In a fascinating but abbreviated article on a potential cause of worldwide obesity, the “protein leverage hypothesis” offers new meat to chew on, but some very critical pieces are missing. First let me summarize, the article itself:
The Charles Perkins Centre came up with this idea that mankind seeks out proteins, more so in the modern era as a result of baby formula. The crap food we are given as kids makes us desire more calories in order to get the levels of protein that formula offered.
This seeking is obfuscated by the depleted protein quality of our foods that have been distorted by big AG and big processed foods causes us to eat more food to get more of this protein that’s been replaced by fat and sugar. That climate change – with all the CO2 in the air – is contributing to lower quality vegetables and grains. (I’m going with big AG, personally.) and these effects are experienced by our domestic animals, too.
But where is mention of the lack of motion in the human and domestic animal world????
Man never needed to exercise until the industrial age; we had to move, to work in order to live, eat, get warmth, water, etc. our domestic animals – dogs and cats – had to hunt; now we feed them, house them safely away from predators, even mating opponents. horses, cattle – fenced, never to fear wild predators, just we people who have sanitized their lives, removed their need to run, kick, fight.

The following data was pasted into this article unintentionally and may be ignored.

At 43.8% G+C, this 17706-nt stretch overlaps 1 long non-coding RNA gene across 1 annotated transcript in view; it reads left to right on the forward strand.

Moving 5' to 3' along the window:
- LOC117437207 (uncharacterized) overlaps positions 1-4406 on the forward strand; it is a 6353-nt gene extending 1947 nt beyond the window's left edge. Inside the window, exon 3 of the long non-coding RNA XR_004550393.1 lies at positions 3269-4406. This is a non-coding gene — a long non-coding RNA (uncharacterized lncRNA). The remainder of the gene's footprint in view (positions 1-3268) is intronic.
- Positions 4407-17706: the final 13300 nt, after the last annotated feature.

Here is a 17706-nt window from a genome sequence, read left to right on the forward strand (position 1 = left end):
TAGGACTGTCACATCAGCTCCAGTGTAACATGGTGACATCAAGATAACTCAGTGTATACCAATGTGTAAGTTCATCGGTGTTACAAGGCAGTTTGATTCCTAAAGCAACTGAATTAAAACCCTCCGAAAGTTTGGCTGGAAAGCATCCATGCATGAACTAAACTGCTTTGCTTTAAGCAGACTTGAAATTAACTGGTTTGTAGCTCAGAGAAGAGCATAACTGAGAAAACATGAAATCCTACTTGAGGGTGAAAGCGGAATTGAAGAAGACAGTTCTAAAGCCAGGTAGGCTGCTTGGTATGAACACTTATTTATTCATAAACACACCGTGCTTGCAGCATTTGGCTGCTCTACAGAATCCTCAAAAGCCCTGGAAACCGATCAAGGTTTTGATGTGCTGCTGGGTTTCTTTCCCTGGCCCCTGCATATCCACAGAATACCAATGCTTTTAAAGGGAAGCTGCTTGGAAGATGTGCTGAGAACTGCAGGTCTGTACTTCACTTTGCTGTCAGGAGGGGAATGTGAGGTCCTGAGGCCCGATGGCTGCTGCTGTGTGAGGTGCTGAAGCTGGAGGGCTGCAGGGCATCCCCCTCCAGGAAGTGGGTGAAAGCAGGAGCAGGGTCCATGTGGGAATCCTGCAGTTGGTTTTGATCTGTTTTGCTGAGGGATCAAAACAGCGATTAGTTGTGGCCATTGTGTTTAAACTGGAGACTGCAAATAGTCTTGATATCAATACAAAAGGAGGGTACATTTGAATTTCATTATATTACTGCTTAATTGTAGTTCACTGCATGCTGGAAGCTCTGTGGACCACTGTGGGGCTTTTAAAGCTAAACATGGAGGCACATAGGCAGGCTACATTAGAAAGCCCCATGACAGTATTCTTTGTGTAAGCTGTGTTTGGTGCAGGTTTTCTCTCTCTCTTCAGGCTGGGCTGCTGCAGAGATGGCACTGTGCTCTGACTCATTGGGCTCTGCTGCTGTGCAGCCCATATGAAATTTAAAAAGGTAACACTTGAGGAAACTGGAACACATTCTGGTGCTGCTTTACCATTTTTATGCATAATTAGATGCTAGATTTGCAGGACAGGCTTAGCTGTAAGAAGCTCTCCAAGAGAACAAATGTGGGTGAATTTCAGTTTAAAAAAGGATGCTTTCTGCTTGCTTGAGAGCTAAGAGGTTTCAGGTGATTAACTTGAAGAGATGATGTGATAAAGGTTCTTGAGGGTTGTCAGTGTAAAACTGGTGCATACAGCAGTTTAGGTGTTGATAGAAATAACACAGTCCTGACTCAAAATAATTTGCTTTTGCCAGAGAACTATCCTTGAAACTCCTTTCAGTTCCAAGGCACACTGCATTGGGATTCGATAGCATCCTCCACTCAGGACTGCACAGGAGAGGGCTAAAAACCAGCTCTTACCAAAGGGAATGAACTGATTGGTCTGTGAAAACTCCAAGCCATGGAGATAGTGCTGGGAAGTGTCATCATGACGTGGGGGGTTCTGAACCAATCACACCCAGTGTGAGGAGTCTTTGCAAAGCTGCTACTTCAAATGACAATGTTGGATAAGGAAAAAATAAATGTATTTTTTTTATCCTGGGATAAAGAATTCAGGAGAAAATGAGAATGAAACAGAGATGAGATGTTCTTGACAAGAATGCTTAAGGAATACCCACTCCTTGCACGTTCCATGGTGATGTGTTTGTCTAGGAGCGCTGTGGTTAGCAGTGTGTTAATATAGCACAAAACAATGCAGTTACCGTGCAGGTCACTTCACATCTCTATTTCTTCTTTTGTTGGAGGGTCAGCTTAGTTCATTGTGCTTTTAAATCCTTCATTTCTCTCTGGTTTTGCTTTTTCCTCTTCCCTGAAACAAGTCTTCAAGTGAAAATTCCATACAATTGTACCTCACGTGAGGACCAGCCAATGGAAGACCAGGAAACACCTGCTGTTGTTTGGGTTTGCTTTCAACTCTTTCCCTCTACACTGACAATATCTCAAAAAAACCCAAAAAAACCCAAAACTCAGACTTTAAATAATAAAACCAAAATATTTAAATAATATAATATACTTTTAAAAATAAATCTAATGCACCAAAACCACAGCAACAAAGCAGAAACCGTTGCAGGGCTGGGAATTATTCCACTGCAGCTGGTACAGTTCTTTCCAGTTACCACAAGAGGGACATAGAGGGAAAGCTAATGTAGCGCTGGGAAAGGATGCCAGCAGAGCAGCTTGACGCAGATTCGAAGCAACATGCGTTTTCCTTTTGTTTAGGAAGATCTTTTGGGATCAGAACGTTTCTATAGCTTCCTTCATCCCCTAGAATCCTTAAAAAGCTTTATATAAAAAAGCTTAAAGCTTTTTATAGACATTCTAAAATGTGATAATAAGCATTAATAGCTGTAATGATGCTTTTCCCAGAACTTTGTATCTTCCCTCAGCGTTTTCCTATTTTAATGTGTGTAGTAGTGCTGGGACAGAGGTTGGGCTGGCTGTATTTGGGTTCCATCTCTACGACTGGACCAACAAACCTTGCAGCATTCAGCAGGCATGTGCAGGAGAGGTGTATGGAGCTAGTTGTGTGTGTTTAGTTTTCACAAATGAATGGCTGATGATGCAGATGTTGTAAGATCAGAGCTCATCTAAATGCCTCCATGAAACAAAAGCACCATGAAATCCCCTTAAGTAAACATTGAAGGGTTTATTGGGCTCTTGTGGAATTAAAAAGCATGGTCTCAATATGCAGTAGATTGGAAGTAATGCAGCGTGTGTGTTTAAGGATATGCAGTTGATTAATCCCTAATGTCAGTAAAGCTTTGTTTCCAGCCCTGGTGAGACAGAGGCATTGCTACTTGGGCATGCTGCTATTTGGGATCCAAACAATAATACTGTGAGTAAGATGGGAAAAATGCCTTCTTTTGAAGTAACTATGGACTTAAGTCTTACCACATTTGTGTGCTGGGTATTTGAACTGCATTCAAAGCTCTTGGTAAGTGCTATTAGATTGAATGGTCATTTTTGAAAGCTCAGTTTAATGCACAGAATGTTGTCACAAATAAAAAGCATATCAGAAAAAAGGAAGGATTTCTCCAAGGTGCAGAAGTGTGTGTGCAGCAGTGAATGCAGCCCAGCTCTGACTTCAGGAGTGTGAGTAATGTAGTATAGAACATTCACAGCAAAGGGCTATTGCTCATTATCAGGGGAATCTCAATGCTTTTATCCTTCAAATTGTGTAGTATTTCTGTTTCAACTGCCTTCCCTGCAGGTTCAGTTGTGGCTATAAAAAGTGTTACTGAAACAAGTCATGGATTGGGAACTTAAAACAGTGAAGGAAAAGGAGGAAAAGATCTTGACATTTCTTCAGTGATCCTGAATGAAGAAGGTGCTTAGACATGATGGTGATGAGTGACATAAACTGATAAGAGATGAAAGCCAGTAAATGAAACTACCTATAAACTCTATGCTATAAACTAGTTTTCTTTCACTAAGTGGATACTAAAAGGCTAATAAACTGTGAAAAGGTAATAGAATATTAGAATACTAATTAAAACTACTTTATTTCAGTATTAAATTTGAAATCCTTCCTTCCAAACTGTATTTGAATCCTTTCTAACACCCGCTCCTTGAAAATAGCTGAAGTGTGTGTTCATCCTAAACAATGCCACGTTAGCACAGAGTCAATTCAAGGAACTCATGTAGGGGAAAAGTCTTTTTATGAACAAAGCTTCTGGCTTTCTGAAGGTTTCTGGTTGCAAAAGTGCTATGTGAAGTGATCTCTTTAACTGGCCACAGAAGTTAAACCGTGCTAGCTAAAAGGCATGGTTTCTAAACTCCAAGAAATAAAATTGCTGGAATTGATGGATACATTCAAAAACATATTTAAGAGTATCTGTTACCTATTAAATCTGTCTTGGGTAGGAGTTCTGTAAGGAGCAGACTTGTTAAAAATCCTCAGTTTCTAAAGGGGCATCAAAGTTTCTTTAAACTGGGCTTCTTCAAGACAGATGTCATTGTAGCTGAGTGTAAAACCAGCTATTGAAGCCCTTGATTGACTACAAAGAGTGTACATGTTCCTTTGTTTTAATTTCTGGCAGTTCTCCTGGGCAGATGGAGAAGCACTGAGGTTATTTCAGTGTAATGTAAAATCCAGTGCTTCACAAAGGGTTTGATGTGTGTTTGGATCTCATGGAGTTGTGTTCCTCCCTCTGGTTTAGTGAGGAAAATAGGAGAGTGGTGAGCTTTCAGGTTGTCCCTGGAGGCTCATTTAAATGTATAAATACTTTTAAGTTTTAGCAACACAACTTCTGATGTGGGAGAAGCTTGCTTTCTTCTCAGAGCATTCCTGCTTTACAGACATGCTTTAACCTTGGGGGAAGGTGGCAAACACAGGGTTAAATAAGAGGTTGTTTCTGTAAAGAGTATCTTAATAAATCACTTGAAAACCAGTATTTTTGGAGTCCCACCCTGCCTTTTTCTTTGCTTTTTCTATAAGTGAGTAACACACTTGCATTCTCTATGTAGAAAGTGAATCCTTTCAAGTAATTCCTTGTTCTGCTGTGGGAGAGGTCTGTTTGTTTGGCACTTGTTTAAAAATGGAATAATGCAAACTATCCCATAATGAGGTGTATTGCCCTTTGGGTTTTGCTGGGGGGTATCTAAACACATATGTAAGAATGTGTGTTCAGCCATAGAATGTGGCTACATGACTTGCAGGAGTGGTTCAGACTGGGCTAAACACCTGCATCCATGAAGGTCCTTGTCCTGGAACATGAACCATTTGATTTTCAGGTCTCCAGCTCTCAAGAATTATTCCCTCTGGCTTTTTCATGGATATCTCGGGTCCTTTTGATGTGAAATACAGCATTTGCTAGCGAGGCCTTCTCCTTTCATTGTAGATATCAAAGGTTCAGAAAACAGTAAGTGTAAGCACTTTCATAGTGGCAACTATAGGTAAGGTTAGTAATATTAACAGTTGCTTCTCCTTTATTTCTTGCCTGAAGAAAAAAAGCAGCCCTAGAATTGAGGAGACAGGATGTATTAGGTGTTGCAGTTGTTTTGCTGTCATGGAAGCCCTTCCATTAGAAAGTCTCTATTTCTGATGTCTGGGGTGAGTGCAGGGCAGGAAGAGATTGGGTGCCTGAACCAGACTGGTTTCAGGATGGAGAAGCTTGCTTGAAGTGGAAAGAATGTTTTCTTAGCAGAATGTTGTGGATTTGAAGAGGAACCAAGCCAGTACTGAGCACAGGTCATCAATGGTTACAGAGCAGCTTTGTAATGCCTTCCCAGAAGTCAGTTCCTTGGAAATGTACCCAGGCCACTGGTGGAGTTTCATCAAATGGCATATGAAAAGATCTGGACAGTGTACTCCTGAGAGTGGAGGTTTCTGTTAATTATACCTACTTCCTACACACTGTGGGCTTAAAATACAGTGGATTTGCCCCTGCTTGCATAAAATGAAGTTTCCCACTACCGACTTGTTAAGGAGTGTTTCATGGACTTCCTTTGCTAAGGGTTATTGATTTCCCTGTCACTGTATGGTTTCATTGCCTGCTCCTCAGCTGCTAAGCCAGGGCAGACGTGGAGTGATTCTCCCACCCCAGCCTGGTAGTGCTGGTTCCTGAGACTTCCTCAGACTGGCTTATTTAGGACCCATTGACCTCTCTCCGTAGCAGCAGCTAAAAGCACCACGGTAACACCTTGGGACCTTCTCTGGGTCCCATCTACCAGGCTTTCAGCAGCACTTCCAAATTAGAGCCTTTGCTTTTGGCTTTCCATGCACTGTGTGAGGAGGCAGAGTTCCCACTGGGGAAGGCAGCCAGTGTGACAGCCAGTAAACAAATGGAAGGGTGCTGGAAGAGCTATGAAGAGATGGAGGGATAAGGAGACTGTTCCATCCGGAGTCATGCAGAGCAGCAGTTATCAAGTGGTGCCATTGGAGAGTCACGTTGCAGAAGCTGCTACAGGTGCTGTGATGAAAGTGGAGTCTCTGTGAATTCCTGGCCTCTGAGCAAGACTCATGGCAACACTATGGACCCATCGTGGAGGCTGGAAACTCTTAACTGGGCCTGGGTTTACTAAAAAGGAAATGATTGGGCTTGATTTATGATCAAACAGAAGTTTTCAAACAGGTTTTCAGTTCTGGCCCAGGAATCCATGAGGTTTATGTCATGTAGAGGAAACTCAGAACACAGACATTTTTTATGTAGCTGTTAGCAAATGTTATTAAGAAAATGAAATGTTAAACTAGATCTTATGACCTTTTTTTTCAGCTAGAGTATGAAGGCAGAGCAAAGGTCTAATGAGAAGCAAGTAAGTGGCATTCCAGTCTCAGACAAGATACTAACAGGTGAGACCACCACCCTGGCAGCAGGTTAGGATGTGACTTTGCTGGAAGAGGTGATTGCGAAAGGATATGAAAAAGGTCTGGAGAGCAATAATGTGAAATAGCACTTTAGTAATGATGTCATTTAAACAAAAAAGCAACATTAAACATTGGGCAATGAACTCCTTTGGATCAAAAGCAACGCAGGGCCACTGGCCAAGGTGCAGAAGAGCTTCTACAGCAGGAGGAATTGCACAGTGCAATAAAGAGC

No, I think this is a provocative essay but it misses the mark at some level. Obesity is not just eating crap, or even too much good stuff. It’s a function of man’s inability to meet his or her food intake with the appropriate amount of physical activity – which is why I chose the word ‘activity’ in the title, not exercise.
We, as fitness trainers, need to keep in mind that we can’t help our clients exercise weight off. We have to guide them to eat their weigh off…by eating less.
We can argue the causes as to why we eat what and how much we eat, but ultimately we have choice, the freedom and right, but also the obligation of making that choice. It seems too many too often abrogate that power, that authority, that responsibility and fail to make the choice against obesity. and all we trainers can do is move them to be more active while they are in our sights.
After that, it’s their choice.